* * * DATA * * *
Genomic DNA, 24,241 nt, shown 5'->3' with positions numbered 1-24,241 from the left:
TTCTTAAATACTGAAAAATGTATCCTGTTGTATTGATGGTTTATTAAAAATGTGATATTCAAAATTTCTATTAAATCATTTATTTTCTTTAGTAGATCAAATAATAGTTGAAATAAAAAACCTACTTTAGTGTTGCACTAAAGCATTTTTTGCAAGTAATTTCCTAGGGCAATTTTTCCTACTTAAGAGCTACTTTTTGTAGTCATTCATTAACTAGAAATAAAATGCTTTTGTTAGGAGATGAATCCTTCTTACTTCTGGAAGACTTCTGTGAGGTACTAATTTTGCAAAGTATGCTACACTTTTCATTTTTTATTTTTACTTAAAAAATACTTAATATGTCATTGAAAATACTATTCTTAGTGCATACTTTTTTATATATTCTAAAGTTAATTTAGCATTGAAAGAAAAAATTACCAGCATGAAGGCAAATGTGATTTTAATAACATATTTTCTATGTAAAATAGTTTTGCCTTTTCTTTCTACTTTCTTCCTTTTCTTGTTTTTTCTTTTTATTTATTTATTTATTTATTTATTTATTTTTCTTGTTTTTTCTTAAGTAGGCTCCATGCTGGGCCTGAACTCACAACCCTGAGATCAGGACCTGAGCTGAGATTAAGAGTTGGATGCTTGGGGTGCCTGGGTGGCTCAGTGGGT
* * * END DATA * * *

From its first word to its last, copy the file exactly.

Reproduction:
Genomic DNA, 24,241 nt, shown 5'->3' with positions numbered 1-24,241 from the left:
TTCTTAAATACTGAAAAATGTATCCTGTTGTATTGATGGTTTATTAAAAATGTGATATTCAAAATTTCTATTAAATCATTTATTTTCTTTAGTAGATCAAATAATAGTTGAAATAAAAAACCTACTTTAGTGTTGCACTAAAGCATTTTTTGCAAGTAATTTCCTAGGGCAATTTTTCCTACTTAAGAGCTACTTTTTGTAGTCATTCATTAACTAGAAATAAAATGCTTTTGTTAGGAGATGAATCCTTCTTACTTCTGGAAGACTTCTGTGAGGTACTAATTTTGCAAAGTATGCTACACTTTTCATTTTTTATTTTTACTTAAAAAATACTTAATATGTCATTGAAAATACTATTCTTAGTGCATACTTTTTTATATATTCTAAAGTTAATTTAGCATTGAAAGAAAAAATTACCAGCATGAAGGCAAATGTGATTTTAATAACATATTTTCTATGTAAAATAGTTTTGCCTTTTCTTTCTACTTTCTTCCTTTTCTTGTTTTTTCTTTTTATTTATTTATTTATTTATTTATTTATTTTTCTTGTTTTTTCTTAAGTAGGCTCCATGCTGGGCCTGAACTCACAACCCTGAGATCAGGACCTGAGCTGAGATTAAGAGTTGGATGCTTGGGGTGCCTGGGTGGCTCAGTGGGT